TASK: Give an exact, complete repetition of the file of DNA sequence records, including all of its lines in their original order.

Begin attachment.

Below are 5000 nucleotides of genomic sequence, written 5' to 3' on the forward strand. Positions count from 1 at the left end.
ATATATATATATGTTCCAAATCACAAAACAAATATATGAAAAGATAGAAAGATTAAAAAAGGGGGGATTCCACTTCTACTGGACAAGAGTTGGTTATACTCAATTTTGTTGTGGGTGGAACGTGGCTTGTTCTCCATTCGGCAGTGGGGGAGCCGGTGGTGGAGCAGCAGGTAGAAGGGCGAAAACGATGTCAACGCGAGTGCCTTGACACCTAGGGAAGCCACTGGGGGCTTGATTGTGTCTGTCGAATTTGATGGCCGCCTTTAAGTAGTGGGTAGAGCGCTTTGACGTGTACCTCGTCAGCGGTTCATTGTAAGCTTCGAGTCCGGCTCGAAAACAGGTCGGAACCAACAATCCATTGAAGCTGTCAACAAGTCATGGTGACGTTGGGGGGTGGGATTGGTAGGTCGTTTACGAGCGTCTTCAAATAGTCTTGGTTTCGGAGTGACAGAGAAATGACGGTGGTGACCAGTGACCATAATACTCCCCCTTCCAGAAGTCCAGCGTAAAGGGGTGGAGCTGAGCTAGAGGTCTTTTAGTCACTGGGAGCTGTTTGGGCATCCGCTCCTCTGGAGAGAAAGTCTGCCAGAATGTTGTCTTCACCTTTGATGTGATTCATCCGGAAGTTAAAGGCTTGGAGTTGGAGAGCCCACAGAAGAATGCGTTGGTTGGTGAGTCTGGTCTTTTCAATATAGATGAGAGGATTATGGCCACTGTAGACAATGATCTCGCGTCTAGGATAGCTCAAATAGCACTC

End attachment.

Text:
Below are 5000 nucleotides of genomic sequence, written 5' to 3' on the forward strand. Positions count from 1 at the left end.
ATATATATATATGTTCCAAATCACAAAACAAATATATGAAAAGATAGAAAGATTAAAAAAGGGGGGATTCCACTTCTACTGGACAAGAGTTGGTTATACTCAATTTTGTTGTGGGTGGAACGTGGCTTGTTCTCCATTCGGCAGTGGGGGAGCCGGTGGTGGAGCAGCAGGTAGAAGGGCGAAAACGATGTCAACGCGAGTGCCTTGACACCTAGGGAAGCCACTGGGGGCTTGATTGTGTCTGTCGAATTTGATGGCCGCCTTTAAGTAGTGGGTAGAGCGCTTTGACGTGTACCTCGTCAGCGGTTCATTGTAAGCTTCGAGTCCGGCTCGAAAACAGGTCGGAACCAACAATCCATTGAAGCTGTCAACAAGTCATGGTGACGTTGGGGGGTGGGATTGGTAGGTCGTTTACGAGCGTCTTCAAATAGTCTTGGTTTCGGAGTGACAGAGAAATGACGGTGGTGACCAGTGACCATAATACTCCCCCTTCCAGAAGTCCAGCGTAAAGGGGTGGAGCTGAGCTAGAGGTCTTTTAGTCACTGGGAGCTGTTTGGGCATCCGCTCCTCTGGAGAGAAAGTCTGCCAGAATGTTGTCTTCACCTTTGATGTGATTCATCCGGAAGTTAAAGGCTTGGAGTTGGAGAGCCCACAGAAGAATGCGTTGGTTGGTGAGTCTGGTCTTTTCAATATAGATGAGAGGATTATGGCCACTGTAGACAATGATCTCGCGTCTAGGATAGCTCAAATAGCACTC